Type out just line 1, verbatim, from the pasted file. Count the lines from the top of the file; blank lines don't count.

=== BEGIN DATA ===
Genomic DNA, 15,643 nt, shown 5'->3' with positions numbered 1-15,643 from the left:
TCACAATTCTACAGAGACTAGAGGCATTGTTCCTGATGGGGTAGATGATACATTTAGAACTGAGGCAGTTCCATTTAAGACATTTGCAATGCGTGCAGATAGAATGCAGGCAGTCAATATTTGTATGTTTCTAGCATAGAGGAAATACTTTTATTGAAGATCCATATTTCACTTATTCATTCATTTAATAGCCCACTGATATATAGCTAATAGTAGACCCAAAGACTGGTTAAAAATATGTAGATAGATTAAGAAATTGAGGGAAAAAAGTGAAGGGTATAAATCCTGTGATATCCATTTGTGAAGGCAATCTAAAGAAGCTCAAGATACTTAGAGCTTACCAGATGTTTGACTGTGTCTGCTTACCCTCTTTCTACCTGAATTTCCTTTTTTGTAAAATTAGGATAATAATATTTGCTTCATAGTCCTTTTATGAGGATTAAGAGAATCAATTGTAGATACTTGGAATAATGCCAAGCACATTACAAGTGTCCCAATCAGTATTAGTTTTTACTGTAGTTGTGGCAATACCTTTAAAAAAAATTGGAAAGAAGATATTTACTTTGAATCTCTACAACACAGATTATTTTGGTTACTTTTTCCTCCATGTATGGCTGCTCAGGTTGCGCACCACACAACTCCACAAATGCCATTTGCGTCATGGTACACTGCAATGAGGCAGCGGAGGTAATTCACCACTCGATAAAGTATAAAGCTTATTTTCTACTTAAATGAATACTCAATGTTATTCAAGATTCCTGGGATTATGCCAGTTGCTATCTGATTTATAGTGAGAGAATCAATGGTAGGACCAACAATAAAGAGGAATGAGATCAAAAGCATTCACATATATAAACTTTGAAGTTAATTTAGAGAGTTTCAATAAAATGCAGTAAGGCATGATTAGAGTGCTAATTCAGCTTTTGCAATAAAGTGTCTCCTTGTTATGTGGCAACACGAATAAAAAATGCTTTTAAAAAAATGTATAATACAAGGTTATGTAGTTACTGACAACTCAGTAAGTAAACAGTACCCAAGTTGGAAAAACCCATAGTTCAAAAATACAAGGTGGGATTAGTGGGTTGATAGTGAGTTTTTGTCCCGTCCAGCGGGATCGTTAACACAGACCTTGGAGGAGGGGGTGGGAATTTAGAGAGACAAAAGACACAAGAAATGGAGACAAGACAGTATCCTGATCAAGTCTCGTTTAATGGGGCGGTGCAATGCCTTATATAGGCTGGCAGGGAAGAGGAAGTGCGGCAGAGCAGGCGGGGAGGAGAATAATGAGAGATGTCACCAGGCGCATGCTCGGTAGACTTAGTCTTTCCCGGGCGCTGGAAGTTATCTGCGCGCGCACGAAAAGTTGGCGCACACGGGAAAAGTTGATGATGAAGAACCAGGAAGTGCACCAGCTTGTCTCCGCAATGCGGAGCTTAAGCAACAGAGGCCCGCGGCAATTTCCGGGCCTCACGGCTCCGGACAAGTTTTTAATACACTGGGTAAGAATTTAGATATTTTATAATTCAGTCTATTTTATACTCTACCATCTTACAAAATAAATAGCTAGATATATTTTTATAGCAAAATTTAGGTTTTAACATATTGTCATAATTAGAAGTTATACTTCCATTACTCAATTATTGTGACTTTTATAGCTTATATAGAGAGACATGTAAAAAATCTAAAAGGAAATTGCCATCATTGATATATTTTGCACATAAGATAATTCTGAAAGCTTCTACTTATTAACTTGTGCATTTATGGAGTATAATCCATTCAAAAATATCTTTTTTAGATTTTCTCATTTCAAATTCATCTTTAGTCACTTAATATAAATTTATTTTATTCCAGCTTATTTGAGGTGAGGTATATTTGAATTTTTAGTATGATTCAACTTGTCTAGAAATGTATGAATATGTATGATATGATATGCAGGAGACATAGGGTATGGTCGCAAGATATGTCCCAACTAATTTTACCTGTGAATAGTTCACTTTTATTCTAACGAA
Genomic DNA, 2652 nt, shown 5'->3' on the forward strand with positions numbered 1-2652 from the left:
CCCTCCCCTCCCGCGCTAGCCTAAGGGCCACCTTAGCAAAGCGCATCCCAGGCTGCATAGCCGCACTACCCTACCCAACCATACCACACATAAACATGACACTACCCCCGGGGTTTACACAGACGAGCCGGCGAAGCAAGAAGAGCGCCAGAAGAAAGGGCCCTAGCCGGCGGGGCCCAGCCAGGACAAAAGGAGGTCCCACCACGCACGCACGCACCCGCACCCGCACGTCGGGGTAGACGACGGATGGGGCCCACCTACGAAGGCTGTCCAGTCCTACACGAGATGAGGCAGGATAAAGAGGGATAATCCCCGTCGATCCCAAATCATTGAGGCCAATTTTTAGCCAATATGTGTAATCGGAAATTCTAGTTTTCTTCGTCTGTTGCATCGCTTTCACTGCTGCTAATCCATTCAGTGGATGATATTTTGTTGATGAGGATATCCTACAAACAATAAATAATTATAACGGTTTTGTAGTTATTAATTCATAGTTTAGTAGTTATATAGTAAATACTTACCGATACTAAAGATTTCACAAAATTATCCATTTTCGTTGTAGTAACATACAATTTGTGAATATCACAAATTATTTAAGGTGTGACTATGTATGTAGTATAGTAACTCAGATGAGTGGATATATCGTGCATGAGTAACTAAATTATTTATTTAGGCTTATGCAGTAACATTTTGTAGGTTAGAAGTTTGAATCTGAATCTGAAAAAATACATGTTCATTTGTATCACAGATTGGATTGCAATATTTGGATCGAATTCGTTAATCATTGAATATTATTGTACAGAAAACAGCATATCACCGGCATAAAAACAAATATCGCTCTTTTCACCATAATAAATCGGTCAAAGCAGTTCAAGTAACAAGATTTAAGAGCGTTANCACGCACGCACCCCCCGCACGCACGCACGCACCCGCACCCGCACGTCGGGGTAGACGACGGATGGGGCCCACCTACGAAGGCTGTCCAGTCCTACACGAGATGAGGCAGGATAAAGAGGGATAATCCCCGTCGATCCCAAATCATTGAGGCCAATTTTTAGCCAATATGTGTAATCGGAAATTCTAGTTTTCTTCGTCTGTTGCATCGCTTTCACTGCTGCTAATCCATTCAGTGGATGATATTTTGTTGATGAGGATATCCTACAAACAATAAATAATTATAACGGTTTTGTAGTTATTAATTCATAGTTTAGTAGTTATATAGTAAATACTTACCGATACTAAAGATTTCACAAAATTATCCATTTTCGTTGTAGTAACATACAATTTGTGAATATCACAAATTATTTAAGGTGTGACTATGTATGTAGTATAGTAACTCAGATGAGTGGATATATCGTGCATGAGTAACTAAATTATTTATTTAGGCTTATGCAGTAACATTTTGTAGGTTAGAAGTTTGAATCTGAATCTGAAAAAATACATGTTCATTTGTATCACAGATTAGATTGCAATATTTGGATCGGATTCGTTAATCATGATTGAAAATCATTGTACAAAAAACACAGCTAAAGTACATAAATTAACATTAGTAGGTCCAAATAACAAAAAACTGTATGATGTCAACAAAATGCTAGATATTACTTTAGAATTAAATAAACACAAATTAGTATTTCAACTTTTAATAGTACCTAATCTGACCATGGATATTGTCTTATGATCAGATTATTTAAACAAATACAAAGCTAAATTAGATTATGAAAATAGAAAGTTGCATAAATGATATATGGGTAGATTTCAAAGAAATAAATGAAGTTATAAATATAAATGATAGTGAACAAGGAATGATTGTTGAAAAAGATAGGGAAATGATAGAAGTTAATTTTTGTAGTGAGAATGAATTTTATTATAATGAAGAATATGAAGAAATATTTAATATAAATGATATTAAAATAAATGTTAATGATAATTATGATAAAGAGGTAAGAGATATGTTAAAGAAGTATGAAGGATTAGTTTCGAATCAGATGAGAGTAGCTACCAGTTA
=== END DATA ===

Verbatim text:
Genomic DNA, 15,643 nt, shown 5'->3' with positions numbered 1-15,643 from the left: